Shares rose in Wednesday trading on Wall Streetas investors prepare for an update on the inflation highly anticipated and several big corporate earnings reports later in the week.
Shortly before the close, the index S&P 500 rose 1.2%, the Industrial Average Dow Jones 0.7% and the nasdaq 1.7 percent. All the big indices are on track to register weekly earnings in what has been a strong start to the year after a dismal 2022.
Bond yields were mixed. The yield on the 10-year Treasury note, which influences mortgage rates, fell to 3.56% from 3.61% on Tuesday.
The negotiation has been quiet and uncertain over week. Inflation and the Federal Reserve’s fight against it continue to be the main focus of investors’ attention. Wall Street hopes cooling inflation and a slowing economy will convince the central bank to cut its aggressive interest rate hikes, which have weighed on asset prices and risk triggering a recession.
“I think what’s really supporting the market is just the fact that the market doesn’t believe the Federal Reserve when it says it’s going to keep raising rates this year,” said Brad McMillan, chief investment officer at Commonwealth Financial Network.
Investors expect inflation to continue cooling throughout the yearthus meeting the goals of the Federal Reserve without having to continue to apply the brakes on the economy with high interest rates.
Many of the stocks that fell the most in the past year have gone recovering land this year. Facebook parent Meta is up almost 11% so far in 2023, after plunging 64% in 2022.
The next big event for the markets is Thursday’s update from the government on the inflation to the consumer for December. Economists expect the December report to show that US inflation has slowed further, to 6.5% from the 7.1% November and from a maximum of more than 9% in summer.
The Booking Federal it has pledged to keep interest rates rising until it is certain that inflation is subsiding. Its reference interest rate is between 4.25% and 4.5%, compared to a level close to zero at the beginning of last year.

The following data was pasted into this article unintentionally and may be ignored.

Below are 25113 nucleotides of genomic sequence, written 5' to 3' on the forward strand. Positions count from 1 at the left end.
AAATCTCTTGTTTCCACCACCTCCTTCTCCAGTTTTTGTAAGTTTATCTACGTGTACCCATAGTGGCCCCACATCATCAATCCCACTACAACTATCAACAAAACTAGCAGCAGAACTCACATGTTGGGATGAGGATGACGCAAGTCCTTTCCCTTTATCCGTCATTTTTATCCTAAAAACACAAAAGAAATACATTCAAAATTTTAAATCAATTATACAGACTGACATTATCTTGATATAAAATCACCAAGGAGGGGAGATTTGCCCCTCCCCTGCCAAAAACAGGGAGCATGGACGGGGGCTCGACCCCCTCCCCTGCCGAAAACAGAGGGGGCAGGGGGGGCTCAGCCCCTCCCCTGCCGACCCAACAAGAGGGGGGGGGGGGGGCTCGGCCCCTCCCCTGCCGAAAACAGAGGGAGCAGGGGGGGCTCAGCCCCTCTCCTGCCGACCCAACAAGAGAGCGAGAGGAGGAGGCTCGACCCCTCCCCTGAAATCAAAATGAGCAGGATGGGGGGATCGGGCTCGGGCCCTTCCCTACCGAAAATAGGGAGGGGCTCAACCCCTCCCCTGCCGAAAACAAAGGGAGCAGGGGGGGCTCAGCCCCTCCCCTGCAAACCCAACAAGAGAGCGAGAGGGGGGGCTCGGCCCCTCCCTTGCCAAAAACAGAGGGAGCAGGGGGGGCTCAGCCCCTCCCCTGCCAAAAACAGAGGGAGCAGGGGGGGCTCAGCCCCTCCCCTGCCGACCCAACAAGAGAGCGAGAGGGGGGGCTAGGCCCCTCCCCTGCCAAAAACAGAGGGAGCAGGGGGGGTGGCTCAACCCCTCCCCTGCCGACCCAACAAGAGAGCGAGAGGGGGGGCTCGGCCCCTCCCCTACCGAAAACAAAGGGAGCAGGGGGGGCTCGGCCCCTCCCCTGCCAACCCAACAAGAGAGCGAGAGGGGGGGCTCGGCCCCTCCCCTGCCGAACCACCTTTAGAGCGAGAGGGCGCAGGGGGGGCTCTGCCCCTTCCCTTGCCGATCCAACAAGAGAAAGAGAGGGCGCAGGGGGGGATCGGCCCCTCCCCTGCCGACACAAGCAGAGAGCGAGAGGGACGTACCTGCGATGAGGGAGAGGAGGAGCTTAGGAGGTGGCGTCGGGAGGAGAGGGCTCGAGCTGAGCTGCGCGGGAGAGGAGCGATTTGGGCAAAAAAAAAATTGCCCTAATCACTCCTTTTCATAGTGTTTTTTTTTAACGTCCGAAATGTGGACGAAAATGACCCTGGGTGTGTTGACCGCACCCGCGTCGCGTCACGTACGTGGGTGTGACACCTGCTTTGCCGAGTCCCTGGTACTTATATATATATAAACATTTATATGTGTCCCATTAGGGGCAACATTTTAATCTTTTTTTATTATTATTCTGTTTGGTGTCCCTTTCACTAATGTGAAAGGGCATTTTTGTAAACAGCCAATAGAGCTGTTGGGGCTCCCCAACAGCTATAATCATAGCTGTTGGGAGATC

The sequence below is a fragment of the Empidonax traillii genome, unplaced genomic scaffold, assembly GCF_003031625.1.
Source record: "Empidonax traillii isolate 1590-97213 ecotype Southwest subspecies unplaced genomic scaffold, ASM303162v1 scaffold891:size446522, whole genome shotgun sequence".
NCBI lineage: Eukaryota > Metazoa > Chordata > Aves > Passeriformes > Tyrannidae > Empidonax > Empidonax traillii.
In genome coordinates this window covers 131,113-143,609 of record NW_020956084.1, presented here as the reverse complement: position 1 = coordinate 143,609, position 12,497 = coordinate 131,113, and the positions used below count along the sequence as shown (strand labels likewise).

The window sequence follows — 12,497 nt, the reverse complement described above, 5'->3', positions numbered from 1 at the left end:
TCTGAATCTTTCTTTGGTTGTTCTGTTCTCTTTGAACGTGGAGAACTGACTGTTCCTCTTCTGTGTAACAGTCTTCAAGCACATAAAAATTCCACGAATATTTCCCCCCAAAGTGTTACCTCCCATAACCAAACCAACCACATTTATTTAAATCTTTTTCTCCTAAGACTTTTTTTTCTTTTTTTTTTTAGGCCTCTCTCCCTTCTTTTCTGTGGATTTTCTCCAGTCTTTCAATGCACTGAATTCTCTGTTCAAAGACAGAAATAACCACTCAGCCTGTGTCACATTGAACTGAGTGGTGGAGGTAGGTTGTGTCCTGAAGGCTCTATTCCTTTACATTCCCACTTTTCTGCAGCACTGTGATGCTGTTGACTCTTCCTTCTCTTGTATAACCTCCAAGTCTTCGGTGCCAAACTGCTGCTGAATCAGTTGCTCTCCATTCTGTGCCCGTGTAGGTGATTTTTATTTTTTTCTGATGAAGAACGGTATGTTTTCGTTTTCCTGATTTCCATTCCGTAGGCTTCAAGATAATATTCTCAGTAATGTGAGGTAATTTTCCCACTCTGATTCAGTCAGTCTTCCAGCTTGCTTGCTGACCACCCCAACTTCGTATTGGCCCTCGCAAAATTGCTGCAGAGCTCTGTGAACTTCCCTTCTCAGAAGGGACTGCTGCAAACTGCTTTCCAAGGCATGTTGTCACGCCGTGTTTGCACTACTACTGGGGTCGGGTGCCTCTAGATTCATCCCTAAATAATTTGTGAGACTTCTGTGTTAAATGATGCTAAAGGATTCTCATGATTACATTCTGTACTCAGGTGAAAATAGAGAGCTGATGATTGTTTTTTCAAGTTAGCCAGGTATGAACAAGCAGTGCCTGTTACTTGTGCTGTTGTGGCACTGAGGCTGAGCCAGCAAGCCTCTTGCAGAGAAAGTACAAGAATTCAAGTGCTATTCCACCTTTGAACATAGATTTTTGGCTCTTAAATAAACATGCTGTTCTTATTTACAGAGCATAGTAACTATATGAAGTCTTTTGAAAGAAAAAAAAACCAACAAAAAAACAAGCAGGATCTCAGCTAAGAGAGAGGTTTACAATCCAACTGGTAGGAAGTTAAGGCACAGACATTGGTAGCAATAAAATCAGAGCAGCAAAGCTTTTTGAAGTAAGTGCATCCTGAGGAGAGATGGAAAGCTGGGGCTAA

Worse-than-expected inflation data could dash Wall Street’s hopes that the Federal Reserve will halt its hikes soon and even cut rates by the end of the year. Some investors see the economy successfully walking the tightrope of slowing enough to end high inflation, but not so much as to cause a painful recession.
Wall Street is already getting more information about how companies are handling the persistent inflationary pressure on consumers: Retailers warn that weaker demand is hurting revenue and tech companies are laying off workers. Earnings season will intensify on Friday, when several large companies present their results.
Bank of America, Delta Air Lines, JPMorgan Chase and UnitedHealth will present their results on Friday.
Asian markets were mixed overnight and European ones were higher.
(With information from AP)
The inflation rate in the United States fell more than expected in November and reached 7.1 percent year-on-year
Inflation in the US: the Federal Reserve raised the reference rate to the highest level since 2007